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Way of the Samurai 3 (Xbox 360) artwork

Way of the Samurai 3 (Xbox 360) review

"I've dumped 60+ hours into this game and have come to the sobering conclusion that it is indeed under developed crap. It took 60+ hours of shitty gameplay to undo all the goodwill and anticipation I had from playing the original title. "

I've dumped 60+ hours into this game and have come to the sobering conclusion that it is indeed under developed crap. It took 60+ hours of shitty gameplay to undo all the goodwill and anticipation I had from playing the original title.

This is what Way of the Samurai was like: You're a ronin, walking around freely in a tiny village under contention between two warring factions of samurai. This usually amounted to walking in on other people's arguments, and settling them with a combination of branching dialogue and sword-fighting. You'd walk to different places at different times, pick different sides and kill different people, one or two hours later, you've made it to the bloody climax wrought by your decisions. This CYOA system ended up being an extremely simple and gratifying approach to videogame story-telling, and Aquire accounted for a surprising number of contingencies in player choice. Finding a deeply obscured knot of plot and dialogue by simply trying something new was always refreshing (and would sometimes occur even after 50-odd playthroughs.) There's definitely some childish glee in wondering what will happen if you do this instead of that, almost wondering if the game will break, and finding to your delight, that the story reacts and continues.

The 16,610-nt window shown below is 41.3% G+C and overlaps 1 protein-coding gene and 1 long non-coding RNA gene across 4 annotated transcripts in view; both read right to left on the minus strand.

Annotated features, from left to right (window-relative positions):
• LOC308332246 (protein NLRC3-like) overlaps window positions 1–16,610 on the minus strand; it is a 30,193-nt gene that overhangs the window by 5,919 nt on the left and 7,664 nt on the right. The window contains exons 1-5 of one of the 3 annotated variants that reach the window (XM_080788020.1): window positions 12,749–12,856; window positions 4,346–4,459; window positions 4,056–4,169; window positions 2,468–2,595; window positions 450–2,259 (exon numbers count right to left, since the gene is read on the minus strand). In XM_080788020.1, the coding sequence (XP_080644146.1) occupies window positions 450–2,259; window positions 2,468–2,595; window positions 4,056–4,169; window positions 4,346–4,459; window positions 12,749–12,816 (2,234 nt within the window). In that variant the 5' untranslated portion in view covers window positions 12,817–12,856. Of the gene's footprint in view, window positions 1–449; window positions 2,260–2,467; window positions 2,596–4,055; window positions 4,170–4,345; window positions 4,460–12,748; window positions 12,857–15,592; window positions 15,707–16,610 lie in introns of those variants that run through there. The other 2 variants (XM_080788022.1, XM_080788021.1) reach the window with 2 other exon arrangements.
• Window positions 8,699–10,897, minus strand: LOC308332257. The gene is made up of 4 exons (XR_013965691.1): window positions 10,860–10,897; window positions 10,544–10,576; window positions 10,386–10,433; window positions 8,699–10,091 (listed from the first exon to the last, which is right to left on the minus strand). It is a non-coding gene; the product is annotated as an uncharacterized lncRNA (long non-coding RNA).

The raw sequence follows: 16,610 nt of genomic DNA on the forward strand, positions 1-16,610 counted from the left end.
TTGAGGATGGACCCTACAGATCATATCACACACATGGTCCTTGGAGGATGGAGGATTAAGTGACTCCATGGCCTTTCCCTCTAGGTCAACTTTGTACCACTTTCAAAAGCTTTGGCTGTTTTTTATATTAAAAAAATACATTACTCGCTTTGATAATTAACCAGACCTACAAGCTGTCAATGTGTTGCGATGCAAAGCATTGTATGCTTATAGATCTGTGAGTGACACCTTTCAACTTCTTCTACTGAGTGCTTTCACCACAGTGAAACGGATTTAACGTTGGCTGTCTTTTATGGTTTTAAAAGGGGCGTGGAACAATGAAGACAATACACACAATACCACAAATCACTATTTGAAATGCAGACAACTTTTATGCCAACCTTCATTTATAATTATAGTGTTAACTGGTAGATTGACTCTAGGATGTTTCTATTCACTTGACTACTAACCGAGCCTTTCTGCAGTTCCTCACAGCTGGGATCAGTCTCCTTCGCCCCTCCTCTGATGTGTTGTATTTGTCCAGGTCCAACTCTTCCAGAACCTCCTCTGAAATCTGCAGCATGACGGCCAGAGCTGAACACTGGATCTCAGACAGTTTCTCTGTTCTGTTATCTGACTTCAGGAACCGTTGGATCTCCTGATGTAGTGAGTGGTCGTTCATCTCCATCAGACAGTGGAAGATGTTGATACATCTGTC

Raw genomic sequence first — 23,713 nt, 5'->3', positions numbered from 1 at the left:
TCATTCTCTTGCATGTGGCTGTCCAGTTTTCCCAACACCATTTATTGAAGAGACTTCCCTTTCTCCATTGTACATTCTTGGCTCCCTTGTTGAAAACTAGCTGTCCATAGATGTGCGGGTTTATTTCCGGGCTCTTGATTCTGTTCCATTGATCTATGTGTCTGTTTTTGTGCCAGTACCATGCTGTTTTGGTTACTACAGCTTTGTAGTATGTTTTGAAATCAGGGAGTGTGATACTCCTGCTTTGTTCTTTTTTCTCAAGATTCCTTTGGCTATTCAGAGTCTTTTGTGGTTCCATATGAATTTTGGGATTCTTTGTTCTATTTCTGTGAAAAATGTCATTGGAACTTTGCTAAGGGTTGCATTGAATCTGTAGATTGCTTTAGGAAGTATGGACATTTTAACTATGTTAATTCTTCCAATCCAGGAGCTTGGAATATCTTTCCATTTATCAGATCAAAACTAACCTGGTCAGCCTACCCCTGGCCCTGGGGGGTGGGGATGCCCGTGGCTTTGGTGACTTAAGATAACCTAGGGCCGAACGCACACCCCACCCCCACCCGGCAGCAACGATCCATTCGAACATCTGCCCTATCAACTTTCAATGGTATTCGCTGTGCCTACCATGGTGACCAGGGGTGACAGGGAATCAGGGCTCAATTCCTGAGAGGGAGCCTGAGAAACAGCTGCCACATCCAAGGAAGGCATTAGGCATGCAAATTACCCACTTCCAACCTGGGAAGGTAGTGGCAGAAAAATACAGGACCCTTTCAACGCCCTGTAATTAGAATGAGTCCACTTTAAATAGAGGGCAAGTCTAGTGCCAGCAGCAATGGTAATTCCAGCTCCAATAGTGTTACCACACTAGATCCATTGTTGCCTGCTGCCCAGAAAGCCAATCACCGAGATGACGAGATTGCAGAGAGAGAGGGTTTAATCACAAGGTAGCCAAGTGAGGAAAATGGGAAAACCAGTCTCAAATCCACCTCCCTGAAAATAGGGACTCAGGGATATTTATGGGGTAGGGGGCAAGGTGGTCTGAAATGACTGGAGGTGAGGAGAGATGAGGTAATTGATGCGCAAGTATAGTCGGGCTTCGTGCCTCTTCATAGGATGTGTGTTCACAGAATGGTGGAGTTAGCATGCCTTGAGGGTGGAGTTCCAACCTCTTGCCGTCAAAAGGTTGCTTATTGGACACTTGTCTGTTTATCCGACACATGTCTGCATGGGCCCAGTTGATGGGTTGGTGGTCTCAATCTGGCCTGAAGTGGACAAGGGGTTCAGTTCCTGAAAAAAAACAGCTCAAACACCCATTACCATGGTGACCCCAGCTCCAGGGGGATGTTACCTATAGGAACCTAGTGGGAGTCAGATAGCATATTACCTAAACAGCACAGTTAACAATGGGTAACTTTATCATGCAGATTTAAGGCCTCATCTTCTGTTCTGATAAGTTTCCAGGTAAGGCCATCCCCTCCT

The key to doing this well was consistancy. After about ten times through, you already knew what was going to happen where. The game's story only spans three days. You knew the restaurant shakedown happens in the morning of day one, that the head samurai's wife meets with her secret lover on the evening of day two, or that the emperor's ninja will rendezvous with his contact in the afternoon of days two and three at the Buddha shrine. You'd gamble your skill against the relative danger of these encounters (some of which are fairly harrowing) in an attempt to resolve them differently, and see the story unfold in new ways. It was addictive because once you knew the overview of events, you'd have no trouble repeating them as needed on different playthroughs.

How can you experiment without repeatability? Way of the Samurai 3 answers with a resounding "lol wat"